[Fig. 16]

Figure 16 shows an exemplar reflection spectrum when the incident waveform that excites the resonant circuit formed by the unit cell designed for the resonant frequency according to some embodiments.

[Fig. 17A]

Figure 17A shows an exemplar reflection spectrum when the incident waveform includes multiple resonant frequencies according to one embodiment. [Fig. 17B]

Figure 17B shows a lookup table with codes designed by one embodiment for different frequencies of Figure 17A.

[Fig. 18]

Figure 18 shows a top view of a compound unit cell used by some embodiments to encode the position using multiple resonant frequencies.

[Fig. 19]

Figure 19 shows a top view of an arrangement of a plurality of compound unit cells according to some embodiments.

[Fig. 20A]

Figure 20 A shows a schematic of an emitter configured to emit transverse waves in accordance with some embodiments.

[Fig. 20B]

Figure 20B shows a block diagram of a receiver to measure amplitudes of the waveform reflected from the layered structure according to some embodiments. [Fig. 21A]

Figure 21 A shows a lookup table designed for multi-bit barcode according to one embodiment.

[Fig. 21B]

Figure 2 IB shows examples of 3-bit barcode based on multiple frequency and multiple orientations according to one embodiment.

[Fig. 21C]

Figure 21C shows examples of 3-bit barcode based on multiple frequency and multiple orientations according to one embodiment.

[Fig. 22]

Figure 22 shows a block diagram of a method for designing a layered structure according to one embodiment.

[Fig. 23]

Figure 23 shows a few examples of metallic components having different shapes to encode positions according some embodiments.

[Fig. 24A]

Figure 24 A shows a schematic of elevator system using position encoder according to some embodiments to determine a position of the elevator car.

[Fig. 24B]

Figure 24B shows a schematic of a train system using principles of some embodiments to determine a position of a train moving on the railroad track.

[Description of Embodiments] [0021]

Figure 1 shows a schematic of an encoder 100 according to some

embodiments. The encoder 100 is a polarization-dependent position encoder that encodes the position, at least in part, in the absorption of the polarized waveform. To that end, the encoder 100 includes a layered structure 130 to encode the position based on reflection and/or absorption of the incident polarized waveform emitted by an emitter 121. The layered structure 130 includes a metal plate 132, a dielectric layer 133 arranged above the metal plate, and a plurality of metallic components 134 arranged above the dielectric layer. Due to this arrangement, at least a portion 150 of the layered structure including the metallic component 134 forms a resonant circuit 155, such that the plurality of metallic components 134 arranged on the dielectric layer form a pattern of resonant circuits. Such a pattern of resonant circuits is used by some embodiments for position encoding and decoding. The layered structure 130 can also include a substrate 135 to provide the mechanical support to the layers of the layered structure.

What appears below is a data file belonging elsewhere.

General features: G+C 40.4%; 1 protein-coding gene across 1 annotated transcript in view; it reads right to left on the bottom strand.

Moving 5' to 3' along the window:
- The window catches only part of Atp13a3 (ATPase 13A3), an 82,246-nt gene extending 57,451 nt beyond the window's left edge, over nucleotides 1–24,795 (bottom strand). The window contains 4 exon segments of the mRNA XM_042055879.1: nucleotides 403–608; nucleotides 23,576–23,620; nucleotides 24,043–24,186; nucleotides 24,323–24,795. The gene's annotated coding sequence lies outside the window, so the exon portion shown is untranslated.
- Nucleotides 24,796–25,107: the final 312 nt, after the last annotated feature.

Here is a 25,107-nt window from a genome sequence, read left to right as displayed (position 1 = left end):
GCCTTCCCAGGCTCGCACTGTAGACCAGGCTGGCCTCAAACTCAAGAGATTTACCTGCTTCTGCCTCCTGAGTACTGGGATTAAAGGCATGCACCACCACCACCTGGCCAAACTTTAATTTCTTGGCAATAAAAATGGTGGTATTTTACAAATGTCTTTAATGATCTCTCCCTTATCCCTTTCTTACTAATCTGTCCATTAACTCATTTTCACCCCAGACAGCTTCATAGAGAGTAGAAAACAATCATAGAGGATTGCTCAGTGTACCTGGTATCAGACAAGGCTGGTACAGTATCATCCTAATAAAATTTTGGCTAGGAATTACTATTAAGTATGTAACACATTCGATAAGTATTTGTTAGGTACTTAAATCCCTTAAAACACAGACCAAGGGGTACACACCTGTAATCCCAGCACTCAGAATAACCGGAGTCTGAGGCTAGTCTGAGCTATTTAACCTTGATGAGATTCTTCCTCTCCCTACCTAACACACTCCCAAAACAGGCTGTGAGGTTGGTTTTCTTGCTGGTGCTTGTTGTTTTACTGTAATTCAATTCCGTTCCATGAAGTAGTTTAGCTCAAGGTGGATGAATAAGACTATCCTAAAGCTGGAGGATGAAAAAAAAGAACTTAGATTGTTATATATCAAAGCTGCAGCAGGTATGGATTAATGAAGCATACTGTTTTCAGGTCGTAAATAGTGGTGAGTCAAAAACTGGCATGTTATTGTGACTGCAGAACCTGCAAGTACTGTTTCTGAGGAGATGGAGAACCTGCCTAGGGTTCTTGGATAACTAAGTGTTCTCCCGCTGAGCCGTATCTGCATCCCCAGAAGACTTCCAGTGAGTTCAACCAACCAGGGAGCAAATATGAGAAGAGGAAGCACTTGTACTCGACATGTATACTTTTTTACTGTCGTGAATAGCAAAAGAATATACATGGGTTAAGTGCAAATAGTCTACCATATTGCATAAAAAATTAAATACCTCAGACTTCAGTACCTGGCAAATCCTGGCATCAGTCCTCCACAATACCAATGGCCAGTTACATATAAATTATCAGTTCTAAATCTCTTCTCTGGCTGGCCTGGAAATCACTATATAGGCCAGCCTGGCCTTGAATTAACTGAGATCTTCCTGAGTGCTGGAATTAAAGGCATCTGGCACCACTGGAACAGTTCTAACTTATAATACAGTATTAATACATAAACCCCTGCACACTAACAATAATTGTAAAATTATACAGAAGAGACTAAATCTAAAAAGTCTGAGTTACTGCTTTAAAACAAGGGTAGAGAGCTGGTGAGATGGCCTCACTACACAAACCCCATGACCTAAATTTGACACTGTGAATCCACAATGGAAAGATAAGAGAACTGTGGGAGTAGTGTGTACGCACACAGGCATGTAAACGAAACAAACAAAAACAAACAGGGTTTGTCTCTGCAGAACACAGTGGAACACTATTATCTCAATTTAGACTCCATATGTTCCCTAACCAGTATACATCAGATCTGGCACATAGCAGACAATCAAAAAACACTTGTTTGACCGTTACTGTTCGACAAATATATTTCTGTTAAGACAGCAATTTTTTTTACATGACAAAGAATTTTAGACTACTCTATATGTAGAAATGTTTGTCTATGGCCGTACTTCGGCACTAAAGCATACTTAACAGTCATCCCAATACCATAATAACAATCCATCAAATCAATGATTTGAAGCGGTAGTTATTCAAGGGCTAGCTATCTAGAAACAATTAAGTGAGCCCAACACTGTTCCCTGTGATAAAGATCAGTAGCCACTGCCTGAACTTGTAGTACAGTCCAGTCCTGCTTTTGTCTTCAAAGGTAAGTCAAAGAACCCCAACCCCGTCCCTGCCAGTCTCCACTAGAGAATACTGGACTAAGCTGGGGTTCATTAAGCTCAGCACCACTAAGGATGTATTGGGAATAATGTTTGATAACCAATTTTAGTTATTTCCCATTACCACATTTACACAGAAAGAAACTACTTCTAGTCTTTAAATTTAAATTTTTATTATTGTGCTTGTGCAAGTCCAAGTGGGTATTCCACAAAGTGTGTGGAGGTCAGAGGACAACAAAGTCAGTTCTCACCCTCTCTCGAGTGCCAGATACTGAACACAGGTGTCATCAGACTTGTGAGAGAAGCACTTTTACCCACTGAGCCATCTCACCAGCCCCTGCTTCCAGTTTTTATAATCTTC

[0022]

Some embodiments are based on realization that the layered structure 130 enables a polarizer that either reflect all incident waveforms, unless the waves are absorbed. In such a manner, the position can be encoded with default reflection and the absorption of the signal, reducing dependency on the incidental reflection. In addition, the principle of default reflection can help to achieve mechanical stability of the polarizer. Specifically, the metal plate 132 provides a mechanical support for the polarizer and prevent the signal to pass through the polarizer. Such a metal plate provides default reflection of the incident waveforms. In addition, the resonant circuits formed by the layered structure absorb the reflected signal as the function of the arrangements, orientations and geometrical parameters of the metallic components of the layered structure. Such an absorption, e.g., partial or complete, is used by some embodiments to encode the positions.